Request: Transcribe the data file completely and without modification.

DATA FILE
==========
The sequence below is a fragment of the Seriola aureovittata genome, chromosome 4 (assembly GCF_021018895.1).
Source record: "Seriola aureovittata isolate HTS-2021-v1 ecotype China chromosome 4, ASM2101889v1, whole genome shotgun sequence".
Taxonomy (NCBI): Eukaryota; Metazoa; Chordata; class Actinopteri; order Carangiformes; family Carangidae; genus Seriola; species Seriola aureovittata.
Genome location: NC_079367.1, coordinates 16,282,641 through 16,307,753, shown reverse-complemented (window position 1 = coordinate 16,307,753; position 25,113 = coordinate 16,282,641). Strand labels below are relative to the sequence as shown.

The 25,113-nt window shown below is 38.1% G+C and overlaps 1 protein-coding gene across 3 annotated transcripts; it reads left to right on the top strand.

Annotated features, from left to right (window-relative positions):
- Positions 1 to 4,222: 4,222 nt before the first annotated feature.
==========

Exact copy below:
The sequence below is a fragment of the Seriola aureovittata genome, chromosome 4 (assembly GCF_021018895.1).
Source record: "Seriola aureovittata isolate HTS-2021-v1 ecotype China chromosome 4, ASM2101889v1, whole genome shotgun sequence".
Taxonomy (NCBI): Eukaryota; Metazoa; Chordata; class Actinopteri; order Carangiformes; family Carangidae; genus Seriola; species Seriola aureovittata.
Genome location: NC_079367.1, coordinates 16,282,641 through 16,307,753, shown reverse-complemented (window position 1 = coordinate 16,307,753; position 25,113 = coordinate 16,282,641). Strand labels below are relative to the sequence as shown.

The 25,113-nt window shown below is 38.1% G+C and overlaps 1 protein-coding gene across 3 annotated transcripts; it reads left to right on the top strand.

Annotated features, from left to right (window-relative positions):
- Positions 1 to 4,222: 4,222 nt before the first annotated feature.